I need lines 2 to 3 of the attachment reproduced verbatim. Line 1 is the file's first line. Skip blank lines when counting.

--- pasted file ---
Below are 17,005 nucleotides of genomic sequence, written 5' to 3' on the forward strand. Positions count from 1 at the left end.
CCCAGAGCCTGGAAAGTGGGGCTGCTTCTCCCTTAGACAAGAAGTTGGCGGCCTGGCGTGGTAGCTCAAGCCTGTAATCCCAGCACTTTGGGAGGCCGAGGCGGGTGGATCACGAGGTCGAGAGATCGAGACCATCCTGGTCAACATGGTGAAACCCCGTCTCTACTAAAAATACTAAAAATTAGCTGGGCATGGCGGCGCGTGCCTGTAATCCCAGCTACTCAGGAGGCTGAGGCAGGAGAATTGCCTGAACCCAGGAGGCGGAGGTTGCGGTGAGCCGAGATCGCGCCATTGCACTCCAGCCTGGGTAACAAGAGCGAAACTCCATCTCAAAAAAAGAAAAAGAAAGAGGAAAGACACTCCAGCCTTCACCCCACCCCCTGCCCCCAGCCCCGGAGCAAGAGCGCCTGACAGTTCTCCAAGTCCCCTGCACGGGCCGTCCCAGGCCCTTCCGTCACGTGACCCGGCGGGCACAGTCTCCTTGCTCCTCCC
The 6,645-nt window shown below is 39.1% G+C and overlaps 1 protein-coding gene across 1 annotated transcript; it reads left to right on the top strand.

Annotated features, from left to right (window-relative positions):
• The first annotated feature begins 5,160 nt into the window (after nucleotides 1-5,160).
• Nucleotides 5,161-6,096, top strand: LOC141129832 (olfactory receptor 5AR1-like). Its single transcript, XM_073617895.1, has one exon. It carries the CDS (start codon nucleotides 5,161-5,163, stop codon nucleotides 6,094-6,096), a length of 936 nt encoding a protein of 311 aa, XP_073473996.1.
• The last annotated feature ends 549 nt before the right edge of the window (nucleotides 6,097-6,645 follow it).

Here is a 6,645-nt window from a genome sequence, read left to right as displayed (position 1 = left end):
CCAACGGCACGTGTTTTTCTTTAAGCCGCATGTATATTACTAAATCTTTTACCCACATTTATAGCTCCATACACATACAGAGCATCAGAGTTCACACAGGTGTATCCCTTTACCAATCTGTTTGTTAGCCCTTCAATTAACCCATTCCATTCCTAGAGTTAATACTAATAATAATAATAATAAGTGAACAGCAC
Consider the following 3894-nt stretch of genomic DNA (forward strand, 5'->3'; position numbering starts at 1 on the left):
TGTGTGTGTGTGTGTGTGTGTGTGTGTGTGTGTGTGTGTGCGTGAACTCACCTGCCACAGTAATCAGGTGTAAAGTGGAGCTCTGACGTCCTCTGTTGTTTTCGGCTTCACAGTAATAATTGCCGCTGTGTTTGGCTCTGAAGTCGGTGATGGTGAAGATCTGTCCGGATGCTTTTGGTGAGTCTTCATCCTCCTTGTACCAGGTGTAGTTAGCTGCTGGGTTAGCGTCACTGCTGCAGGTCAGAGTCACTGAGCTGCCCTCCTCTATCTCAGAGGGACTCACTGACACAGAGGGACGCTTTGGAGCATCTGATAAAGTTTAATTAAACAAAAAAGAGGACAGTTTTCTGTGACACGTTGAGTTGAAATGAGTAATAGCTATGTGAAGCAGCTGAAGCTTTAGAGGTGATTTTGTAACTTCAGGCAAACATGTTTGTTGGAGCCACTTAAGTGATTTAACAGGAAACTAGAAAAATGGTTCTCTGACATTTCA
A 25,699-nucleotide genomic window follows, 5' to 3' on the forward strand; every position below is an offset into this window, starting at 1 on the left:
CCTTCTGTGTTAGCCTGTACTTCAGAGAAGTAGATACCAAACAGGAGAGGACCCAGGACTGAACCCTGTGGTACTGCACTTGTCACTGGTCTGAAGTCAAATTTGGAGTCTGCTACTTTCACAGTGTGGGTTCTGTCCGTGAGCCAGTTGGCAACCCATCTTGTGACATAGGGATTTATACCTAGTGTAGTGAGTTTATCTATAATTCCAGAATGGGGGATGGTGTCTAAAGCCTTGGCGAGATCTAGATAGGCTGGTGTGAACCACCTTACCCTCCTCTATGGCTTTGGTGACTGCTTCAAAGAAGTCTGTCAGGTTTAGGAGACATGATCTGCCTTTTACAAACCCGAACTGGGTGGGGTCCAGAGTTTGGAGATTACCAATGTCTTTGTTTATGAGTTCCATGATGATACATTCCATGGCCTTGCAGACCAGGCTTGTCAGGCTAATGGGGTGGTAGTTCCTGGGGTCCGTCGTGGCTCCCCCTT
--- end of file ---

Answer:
CCCAGAGCCTGGAAAGTGGGGCTGCTTCTCCCTTAGACAAGAAGTTGGCGGCCTGGCGTGGTAGCTCAAGCCTGTAATCCCAGCACTTTGGGAGGCCGAGGCGGGTGGATCACGAGGTCGAGAGATCGAGACCATCCTGGTCAACATGGTGAAACCCCGTCTCTACTAAAAATACTAAAAATTAGCTGGGCATGGCGGCGCGTGCCTGTAATCCCAGCTACTCAGGAGGCTGAGGCAGGAGAATTGCCTGAACCCAGGAGGCGGAGGTTGCGGTGAGCCGAGATCGCGCCATTGCACTCCAGCCTGGGTAACAAGAGCGAAACTCCATCTCAAAAAAAGAAAAAGAAAGAGGAAAGACACTCCAGCCTTCACCCCACCCCCTGCCCCCAGCCCCGGAGCAAGAGCGCCTGACAGTTCTCCAAGTCCCCTGCACGGGCCGTCCCAGGCCCTTCCGTCACGTGACCCGGCGGGCACAGTCTCCTTGCTCCTCCC
The 6,645-nt window shown below is 39.1% G+C and overlaps 1 protein-coding gene across 1 annotated transcript; it reads left to right on the top strand.